Silver lining

The government is moving to set up a special Cabinet committee, as provided for in the Comprehensive Peace Agreement, to address the question of integrating the People’s Liberation Army (PLA). This forms an integral part of the whole peace process. The sooner the process is completed, the better it is for the peace process, because integration of Maoist combatants has been one of the thorniest issues, particularly because of special interest taken in it by various interest groups. Since the Maoists took over power, and particularly because a decision will have to be taken soon on the Maoist combatants’ integration, the Nepali Congress and some others have started speaking strongly against the idea of integrating the PLA into the Nepal Army. Some of the Congress leaders are even threatening a Congress ‘revolt’ if the ‘political’ (Maoist) army is integrated into the ‘neutral’ Nepal Army.

But the partisan interests of any political party should not be allowed to dominate the issue. The letter and spirit of the understandings and agreements reached so far and the provisions of the Interim Constitution should inform all decisions to be taken about the PLA. The State has recognised the existence of two armies, and the UN was invited by the then Koirala government, with the backing of other political parties, to monitor the arms and armies belonging to the CPN-Maoist as well as to the State. About one-third of some 30,000 Maoist combatants registered at the temporary cantonments have been disqualified by the United Nations Mission in Nepal (UNMIN) for failing to meet the agreed criteria. According to the agreement on monitoring of the management of arms and armies - signed by the CPN (Maoist) and the Government of Nepal and witnessed by the special representative of the UN secretary-general, Ian Martin - the remaining combatants will be eligible for possible integration into the security forces. A special Cabinet committee is to ‘supervise, integrate and rehabilitate’ the Maoist army.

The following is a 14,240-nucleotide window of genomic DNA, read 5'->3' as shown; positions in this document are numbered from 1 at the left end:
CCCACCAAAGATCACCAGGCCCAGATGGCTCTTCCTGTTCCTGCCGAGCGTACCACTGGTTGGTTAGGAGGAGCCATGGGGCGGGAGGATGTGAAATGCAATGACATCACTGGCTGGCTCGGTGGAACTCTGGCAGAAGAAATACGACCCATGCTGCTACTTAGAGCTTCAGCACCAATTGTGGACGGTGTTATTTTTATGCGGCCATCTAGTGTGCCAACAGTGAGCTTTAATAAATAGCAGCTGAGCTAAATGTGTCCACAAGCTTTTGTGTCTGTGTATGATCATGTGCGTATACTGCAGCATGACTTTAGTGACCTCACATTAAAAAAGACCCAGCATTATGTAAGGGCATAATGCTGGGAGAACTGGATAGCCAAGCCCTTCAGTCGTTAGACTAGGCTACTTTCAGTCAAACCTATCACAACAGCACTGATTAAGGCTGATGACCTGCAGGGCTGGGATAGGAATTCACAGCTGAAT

What modality the committee may set and how and where the combatants may be integrated,

and what standards they may have to meet for their integration remain to be worked out. It is the job of the government. The Congress, the Maoists and other major parties had developed an understanding for settling the issue of PLA integration after the CA election. One may like it or not, the voters have made the CPN-Maoist the largest party, and by virtue of this, it is now leading a coalition government. With so much that has changed in the country, the Nepal Army needs to be restructured and reoriented to the needs of the new situation. Wherever the Maoist combatants may be integrated, they will also need reorientation to ensure that they will fully act in accordance with the requirements of their new roles, including losing their political identity. At this juncture in history, reasoning along the lines of ‘political’ and ‘neutral’ will not take us far. It is another matter that, in light of experience, many Nepalis will find it hard to agree with the view that the Nepal Army has played a neutral role in domestic politics in the past. But this is not the time to make much of such matters, but to stress unity, harmony and cooperation.